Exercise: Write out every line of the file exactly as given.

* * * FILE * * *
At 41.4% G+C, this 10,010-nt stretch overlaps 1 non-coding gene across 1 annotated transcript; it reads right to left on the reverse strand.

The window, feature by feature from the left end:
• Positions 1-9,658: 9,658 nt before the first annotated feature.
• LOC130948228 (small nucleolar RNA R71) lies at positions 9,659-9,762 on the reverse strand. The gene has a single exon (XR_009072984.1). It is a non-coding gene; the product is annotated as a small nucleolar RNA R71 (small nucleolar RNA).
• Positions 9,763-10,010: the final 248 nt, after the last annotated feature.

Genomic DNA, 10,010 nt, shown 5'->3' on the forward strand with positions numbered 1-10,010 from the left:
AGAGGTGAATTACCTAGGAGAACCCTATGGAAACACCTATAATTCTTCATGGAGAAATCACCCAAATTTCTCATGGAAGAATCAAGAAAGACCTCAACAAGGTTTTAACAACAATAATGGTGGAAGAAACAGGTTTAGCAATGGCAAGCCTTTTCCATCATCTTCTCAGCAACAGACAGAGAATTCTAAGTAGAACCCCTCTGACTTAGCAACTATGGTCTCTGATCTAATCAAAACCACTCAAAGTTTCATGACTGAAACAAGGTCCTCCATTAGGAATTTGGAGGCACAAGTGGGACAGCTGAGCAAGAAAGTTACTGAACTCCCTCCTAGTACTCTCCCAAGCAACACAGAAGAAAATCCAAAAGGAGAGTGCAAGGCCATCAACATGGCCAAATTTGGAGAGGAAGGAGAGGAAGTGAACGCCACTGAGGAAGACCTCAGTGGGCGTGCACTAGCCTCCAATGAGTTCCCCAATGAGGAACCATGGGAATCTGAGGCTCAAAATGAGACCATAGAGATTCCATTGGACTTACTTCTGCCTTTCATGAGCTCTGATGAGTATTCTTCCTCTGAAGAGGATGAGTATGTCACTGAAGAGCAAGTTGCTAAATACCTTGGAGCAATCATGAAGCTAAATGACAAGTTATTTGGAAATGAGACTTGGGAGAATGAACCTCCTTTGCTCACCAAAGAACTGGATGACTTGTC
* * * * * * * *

At 41.4% G+C, this 10,010-nt stretch overlaps 1 non-coding gene across 1 annotated transcript; it reads right to left on the reverse strand.

The window, feature by feature from the left end:
• Positions 1-9,658: 9,658 nt before the first annotated feature.
• LOC130948228 (small nucleolar RNA R71) lies at positions 9,659-9,762 on the reverse strand. The gene has a single exon (XR_009072984.1). It is a non-coding gene; the product is annotated as a small nucleolar RNA R71 (small nucleolar RNA).
• Positions 9,763-10,010: the final 248 nt, after the last annotated feature.

Genomic DNA, 10,010 nt, shown 5'->3' on the forward strand with positions numbered 1-10,010 from the left:
AGAGGTGAATTACCTAGGAGAACCCTATGGAAACACCTATAATTCTTCATGGAGAAATCACCCAAATTTCTCATGGAAGAATCAAGAAAGACCTCAACAAGGTTTTAACAACAATAATGGTGGAAGAAACAGGTTTAGCAATGGCAAGCCTTTTCCATCATCTTCTCAGCAACAGACAGAGAATTCTAAGTAGAACCCCTCTGACTTAGCAACTATGGTCTCTGATCTAATCAAAACCACTCAAAGTTTCATGACTGAAACAAGGTCCTCCATTAGGAATTTGGAGGCACAAGTGGGACAGCTGAGCAAGAAAGTTACTGAACTCCCTCCTAGTACTCTCCCAAGCAACACAGAAGAAAATCCAAAAGGAGAGTGCAAGGCCATCAACATGGCCAAATTTGGAGAGGAAGGAGAGGAAGTGAACGCCACTGAGGAAGACCTCAGTGGGCGTGCACTAGCCTCCAATGAGTTCCCCAATGAGGAACCATGGGAATCTGAGGCTCAAAATGAGACCATAGAGATTCCATTGGACTTACTTCTGCCTTTCATGAGCTCTGATGAGTATTCTTCCTCTGAAGAGGATGAGTATGTCACTGAAGAGCAAGTTGCTAAATACCTTGGAGCAATCATGAAGCTAAATGACAAGTTATTTGGAAATGAGACTTGGGAGAATGAACCTCCTTTGCTCACCAAAGAACTGGATGACTTGTC